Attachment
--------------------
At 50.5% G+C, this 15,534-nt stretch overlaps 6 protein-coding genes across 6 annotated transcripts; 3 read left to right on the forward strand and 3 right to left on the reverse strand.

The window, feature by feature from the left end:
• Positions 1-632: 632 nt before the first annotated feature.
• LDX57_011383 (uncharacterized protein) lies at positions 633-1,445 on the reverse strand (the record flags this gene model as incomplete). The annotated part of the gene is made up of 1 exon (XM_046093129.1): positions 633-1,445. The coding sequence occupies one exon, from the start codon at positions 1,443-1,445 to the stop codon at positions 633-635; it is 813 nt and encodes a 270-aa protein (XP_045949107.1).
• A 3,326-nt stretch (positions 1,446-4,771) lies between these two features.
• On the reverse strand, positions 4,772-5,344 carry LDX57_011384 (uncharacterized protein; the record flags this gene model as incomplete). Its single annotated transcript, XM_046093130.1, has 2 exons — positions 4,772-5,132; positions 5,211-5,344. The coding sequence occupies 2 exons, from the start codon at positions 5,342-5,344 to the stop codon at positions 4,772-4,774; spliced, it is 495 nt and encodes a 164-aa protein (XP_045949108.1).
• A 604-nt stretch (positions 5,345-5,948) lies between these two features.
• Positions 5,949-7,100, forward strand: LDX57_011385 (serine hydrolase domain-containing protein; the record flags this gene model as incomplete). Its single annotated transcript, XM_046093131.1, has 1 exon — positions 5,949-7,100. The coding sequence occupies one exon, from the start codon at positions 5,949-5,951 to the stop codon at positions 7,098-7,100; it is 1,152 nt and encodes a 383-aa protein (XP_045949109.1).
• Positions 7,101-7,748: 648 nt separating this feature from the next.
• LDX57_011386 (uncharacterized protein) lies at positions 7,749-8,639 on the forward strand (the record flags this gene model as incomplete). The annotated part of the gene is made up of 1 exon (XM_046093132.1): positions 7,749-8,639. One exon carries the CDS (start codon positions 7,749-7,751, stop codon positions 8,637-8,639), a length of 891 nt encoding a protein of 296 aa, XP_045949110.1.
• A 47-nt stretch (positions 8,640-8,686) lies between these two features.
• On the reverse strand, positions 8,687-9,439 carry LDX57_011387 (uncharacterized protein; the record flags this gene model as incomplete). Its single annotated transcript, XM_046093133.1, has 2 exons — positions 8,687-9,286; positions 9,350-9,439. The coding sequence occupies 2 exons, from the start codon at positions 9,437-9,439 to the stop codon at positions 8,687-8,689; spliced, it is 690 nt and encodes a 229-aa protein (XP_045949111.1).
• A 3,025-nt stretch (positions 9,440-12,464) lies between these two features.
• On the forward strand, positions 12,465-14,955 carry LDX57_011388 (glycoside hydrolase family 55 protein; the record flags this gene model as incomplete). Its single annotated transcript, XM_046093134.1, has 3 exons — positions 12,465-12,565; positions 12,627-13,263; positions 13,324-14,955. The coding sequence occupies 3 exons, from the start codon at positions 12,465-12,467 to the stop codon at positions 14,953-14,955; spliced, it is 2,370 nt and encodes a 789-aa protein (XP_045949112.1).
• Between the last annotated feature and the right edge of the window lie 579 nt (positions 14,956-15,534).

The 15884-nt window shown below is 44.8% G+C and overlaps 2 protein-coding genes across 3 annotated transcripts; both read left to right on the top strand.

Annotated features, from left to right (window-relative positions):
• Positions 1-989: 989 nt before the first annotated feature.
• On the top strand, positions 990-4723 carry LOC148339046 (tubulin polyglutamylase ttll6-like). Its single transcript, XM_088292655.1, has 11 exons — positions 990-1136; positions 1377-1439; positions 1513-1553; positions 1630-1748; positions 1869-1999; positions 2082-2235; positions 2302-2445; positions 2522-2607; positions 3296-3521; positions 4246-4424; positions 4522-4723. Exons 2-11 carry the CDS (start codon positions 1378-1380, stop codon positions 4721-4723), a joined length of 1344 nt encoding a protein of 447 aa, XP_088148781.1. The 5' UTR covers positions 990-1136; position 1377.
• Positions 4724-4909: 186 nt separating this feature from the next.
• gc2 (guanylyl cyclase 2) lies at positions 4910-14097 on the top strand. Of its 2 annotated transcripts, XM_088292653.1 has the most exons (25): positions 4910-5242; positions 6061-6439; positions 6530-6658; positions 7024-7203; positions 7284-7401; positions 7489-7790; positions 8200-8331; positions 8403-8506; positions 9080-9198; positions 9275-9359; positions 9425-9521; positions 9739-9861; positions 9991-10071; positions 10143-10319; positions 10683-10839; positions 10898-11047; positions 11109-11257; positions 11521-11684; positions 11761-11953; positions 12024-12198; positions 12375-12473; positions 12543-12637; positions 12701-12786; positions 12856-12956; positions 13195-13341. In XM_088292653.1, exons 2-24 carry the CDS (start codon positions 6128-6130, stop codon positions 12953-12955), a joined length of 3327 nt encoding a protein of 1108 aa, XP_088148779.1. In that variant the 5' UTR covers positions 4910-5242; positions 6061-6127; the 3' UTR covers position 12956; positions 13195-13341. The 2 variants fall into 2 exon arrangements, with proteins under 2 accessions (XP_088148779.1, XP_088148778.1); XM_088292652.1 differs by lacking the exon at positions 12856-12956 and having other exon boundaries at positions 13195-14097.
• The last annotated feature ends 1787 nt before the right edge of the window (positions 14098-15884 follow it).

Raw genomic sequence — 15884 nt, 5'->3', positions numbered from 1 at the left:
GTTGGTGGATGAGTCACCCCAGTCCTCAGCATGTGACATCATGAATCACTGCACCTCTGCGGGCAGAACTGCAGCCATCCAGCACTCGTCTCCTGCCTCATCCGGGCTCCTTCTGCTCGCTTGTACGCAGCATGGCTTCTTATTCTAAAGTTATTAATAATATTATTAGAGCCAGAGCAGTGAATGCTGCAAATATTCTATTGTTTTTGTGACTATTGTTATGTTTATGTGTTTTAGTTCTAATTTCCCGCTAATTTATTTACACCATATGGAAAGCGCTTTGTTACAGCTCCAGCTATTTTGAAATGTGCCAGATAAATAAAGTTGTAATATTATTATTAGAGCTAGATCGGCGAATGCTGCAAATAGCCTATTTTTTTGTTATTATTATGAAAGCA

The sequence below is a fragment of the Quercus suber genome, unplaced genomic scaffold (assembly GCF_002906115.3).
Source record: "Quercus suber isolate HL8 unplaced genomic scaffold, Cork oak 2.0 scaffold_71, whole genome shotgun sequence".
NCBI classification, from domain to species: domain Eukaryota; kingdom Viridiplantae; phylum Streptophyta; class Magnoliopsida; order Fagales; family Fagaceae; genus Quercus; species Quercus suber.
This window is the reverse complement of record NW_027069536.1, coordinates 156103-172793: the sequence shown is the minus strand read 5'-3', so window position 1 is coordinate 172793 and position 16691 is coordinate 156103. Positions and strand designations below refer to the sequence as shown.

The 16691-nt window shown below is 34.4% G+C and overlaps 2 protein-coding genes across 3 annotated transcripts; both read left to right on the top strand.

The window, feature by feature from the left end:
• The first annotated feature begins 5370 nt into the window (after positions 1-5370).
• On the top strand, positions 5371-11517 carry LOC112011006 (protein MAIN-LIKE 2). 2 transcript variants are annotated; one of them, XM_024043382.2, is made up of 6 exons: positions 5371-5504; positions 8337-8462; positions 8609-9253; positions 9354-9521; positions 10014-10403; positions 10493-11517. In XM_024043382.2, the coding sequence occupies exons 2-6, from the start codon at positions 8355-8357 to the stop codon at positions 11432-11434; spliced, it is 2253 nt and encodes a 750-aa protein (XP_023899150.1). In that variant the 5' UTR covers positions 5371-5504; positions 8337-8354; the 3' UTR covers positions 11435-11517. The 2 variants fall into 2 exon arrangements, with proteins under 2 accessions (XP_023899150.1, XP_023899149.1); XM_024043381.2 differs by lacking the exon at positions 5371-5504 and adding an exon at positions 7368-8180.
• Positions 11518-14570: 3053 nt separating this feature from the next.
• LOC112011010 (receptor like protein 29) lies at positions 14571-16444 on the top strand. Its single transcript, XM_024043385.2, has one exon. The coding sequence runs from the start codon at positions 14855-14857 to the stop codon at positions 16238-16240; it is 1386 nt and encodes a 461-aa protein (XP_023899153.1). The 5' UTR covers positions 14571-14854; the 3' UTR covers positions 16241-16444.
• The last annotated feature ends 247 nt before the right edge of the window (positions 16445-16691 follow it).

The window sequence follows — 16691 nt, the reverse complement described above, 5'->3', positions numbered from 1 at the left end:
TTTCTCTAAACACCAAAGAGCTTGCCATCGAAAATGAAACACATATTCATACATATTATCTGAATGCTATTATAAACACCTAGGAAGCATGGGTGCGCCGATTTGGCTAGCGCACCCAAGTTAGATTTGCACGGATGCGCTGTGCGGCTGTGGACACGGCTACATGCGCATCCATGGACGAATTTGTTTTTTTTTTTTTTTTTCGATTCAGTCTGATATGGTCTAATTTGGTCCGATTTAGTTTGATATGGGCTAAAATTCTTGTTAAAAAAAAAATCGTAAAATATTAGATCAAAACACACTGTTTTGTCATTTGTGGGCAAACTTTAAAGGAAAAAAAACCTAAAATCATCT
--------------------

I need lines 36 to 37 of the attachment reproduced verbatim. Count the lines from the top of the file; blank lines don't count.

The window sequence follows — 16691 nt, the reverse complement described above, 5'->3', positions numbered from 1 at the left end:
TTTCTCTAAACACCAAAGAGCTTGCCATCGAAAATGAAACACATATTCATACATATTATCTGAATGCTATTATAAACACCTAGGAAGCATGGGTGCGCCGATTTGGCTAGCGCACCCAAGTTAGATTTGCACGGATGCGCTGTGCGGCTGTGGACACGGCTACATGCGCATCCATGGACGAATTTGTTTTTTTTTTTTTTTTTCGATTCAGTCTGATATGGTCTAATTTGGTCCGATTTAGTTTGATATGGGCTAAAATTCTTGTTAAAAAAAAAATCGTAAAATATTAGATCAAAACACACTGTTTTGTCATTTGTGGGCAAACTTTAAAGGAAAAAAAACCTAAAATCATCT